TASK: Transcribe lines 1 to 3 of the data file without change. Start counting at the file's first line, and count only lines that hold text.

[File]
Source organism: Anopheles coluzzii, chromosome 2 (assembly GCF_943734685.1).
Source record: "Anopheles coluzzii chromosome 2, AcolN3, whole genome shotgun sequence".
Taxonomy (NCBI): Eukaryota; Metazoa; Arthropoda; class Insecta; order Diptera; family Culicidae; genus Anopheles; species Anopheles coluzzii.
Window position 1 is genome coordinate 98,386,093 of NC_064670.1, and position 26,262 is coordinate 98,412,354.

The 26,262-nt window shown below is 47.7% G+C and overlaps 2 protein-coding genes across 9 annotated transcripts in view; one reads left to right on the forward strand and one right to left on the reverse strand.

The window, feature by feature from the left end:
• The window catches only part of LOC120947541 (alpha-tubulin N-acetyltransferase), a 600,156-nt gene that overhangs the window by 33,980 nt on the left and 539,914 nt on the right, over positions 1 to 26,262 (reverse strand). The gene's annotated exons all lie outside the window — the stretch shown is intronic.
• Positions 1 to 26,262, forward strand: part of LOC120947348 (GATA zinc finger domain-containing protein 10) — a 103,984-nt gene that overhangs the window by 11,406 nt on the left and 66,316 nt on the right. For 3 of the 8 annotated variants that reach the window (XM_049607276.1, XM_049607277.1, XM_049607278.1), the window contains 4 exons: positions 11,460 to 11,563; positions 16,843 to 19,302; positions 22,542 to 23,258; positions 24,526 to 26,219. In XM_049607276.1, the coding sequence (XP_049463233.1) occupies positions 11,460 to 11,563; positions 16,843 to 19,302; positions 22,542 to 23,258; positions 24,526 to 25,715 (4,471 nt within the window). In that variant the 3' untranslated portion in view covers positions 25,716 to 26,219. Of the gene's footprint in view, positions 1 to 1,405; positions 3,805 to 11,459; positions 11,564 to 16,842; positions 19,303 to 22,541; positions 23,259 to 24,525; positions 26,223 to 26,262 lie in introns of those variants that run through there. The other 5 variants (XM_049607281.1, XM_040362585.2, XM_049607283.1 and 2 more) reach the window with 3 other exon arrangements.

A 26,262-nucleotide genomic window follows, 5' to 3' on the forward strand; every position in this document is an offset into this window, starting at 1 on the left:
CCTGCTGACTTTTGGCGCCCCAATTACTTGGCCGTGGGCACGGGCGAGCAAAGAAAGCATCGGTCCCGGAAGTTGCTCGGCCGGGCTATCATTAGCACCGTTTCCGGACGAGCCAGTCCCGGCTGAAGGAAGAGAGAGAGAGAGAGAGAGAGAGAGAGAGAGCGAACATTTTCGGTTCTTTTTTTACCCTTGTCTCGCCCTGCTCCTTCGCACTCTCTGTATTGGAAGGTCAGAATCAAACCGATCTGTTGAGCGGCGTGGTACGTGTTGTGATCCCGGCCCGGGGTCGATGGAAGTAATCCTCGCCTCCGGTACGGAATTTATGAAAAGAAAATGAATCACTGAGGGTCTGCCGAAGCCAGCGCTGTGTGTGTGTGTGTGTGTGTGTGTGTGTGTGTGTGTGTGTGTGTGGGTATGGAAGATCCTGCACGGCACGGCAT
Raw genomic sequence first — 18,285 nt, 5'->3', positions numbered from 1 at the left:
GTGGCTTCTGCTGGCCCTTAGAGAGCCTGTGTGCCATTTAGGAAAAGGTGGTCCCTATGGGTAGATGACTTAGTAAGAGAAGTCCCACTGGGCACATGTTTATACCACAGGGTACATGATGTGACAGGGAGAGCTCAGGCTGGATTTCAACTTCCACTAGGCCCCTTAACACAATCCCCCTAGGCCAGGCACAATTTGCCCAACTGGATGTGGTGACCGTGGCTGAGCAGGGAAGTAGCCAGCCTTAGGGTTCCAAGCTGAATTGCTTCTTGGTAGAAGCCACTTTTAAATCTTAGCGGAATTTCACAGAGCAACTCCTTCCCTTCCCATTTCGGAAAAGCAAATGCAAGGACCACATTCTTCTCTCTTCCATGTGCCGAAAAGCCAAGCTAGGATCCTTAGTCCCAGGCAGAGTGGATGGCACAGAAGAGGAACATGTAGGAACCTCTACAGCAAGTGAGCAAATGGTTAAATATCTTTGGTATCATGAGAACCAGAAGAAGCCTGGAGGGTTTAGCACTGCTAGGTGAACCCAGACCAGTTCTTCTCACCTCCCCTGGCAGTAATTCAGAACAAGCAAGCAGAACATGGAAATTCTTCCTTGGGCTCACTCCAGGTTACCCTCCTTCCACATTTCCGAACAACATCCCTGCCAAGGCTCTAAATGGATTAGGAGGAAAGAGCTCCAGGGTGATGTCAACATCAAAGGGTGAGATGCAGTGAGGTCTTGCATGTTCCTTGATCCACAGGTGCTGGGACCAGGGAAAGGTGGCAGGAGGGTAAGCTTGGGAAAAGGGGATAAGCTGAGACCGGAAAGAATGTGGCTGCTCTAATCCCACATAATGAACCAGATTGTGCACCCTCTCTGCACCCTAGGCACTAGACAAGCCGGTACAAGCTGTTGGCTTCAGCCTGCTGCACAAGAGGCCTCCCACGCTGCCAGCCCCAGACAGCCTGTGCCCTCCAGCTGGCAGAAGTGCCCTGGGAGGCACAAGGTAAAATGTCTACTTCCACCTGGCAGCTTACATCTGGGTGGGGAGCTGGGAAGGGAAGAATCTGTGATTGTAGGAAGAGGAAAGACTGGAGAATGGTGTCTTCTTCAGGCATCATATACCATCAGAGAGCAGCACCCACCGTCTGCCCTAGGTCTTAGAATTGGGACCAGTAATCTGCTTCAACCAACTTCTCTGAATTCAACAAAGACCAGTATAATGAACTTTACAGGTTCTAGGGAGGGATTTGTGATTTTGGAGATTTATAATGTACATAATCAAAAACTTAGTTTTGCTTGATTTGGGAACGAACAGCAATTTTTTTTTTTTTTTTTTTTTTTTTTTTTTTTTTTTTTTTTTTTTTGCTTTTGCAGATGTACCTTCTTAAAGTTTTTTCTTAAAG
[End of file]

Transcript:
Source organism: Anopheles coluzzii, chromosome 2 (assembly GCF_943734685.1).
Source record: "Anopheles coluzzii chromosome 2, AcolN3, whole genome shotgun sequence".
Taxonomy (NCBI): Eukaryota; Metazoa; Arthropoda; class Insecta; order Diptera; family Culicidae; genus Anopheles; species Anopheles coluzzii.